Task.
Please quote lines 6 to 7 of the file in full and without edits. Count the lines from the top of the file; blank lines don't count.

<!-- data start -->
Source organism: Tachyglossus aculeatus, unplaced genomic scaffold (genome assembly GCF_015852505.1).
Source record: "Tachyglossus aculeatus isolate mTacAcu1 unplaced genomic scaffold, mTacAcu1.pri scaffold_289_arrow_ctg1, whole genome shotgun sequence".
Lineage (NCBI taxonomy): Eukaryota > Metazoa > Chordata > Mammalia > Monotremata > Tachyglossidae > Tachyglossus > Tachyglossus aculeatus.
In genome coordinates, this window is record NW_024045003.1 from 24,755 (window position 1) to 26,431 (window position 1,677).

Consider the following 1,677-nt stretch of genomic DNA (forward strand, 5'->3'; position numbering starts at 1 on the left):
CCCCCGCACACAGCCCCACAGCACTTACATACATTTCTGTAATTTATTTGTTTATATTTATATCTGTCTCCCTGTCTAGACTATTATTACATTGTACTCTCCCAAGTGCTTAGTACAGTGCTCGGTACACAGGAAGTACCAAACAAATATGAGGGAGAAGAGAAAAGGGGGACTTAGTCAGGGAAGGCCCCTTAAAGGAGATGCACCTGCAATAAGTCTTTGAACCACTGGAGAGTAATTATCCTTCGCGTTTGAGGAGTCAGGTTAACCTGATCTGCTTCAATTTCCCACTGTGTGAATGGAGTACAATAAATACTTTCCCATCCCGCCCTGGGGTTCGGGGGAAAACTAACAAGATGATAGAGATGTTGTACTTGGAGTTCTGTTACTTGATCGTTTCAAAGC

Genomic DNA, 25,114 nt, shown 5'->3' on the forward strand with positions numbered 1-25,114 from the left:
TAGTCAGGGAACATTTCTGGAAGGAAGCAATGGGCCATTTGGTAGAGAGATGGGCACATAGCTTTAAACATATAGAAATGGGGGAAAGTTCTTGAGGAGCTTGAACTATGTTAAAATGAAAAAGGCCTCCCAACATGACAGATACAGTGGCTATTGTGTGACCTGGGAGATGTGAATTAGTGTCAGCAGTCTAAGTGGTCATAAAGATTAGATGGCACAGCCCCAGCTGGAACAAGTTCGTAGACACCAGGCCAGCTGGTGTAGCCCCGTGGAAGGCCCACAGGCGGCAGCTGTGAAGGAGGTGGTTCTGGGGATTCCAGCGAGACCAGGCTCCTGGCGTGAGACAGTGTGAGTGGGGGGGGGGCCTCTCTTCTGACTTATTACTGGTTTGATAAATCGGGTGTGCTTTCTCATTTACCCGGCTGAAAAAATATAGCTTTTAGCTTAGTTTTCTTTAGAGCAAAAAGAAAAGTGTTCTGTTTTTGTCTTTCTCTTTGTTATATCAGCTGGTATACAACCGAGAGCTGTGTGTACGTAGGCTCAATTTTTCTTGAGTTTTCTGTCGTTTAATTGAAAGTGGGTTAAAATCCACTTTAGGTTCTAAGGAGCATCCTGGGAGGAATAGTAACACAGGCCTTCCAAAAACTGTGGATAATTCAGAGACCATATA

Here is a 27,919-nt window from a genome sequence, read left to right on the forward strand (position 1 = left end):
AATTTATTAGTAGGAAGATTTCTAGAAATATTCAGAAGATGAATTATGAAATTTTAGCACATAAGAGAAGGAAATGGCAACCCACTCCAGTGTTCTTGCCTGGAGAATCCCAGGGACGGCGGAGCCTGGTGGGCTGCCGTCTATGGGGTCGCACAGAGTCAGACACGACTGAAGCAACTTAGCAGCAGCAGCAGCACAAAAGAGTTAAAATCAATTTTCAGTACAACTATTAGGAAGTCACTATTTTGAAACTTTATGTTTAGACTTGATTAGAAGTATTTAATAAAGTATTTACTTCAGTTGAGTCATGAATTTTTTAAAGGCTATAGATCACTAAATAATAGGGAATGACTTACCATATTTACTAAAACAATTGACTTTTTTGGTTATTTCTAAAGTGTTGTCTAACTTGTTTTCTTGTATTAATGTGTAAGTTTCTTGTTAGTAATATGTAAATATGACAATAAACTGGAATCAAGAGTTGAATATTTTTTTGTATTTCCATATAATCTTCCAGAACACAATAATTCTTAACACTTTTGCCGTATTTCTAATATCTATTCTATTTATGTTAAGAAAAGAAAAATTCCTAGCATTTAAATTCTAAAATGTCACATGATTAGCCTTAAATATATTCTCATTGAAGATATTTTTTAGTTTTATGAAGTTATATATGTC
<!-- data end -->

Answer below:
CCCCCGCACACAGCCCCACAGCACTTACATACATTTCTGTAATTTATTTGTTTATATTTATATCTGTCTCCCTGTCTAGACTATTATTACATTGTACTCTCCCAAGTGCTTAGTACAGTGCTCGGTACACAGGAAGTACCAAACAAATATGAGGGAGAAGAGAAAAGGGGGACTTAGTCAGGGAAGGCCCCTTAAAGGAGATGCACCTGCAATAAGTCTTTGAACCACTGGAGAGTAATTATCCTTCGCGTTTGAGGAGTCAGGTTAACCTGATCTGCTTCAATTTCCCACTGTGTGAATGGAGTACAATAAATACTTTCCCATCCCGCCCTGGGGTTCGGGGGAAAACTAACAAGATGATAGAGATGTTGTACTTGGAGTTCTGTTACTTGATCGTTTCAAAGC

Genomic DNA, 25,114 nt, shown 5'->3' on the forward strand with positions numbered 1-25,114 from the left: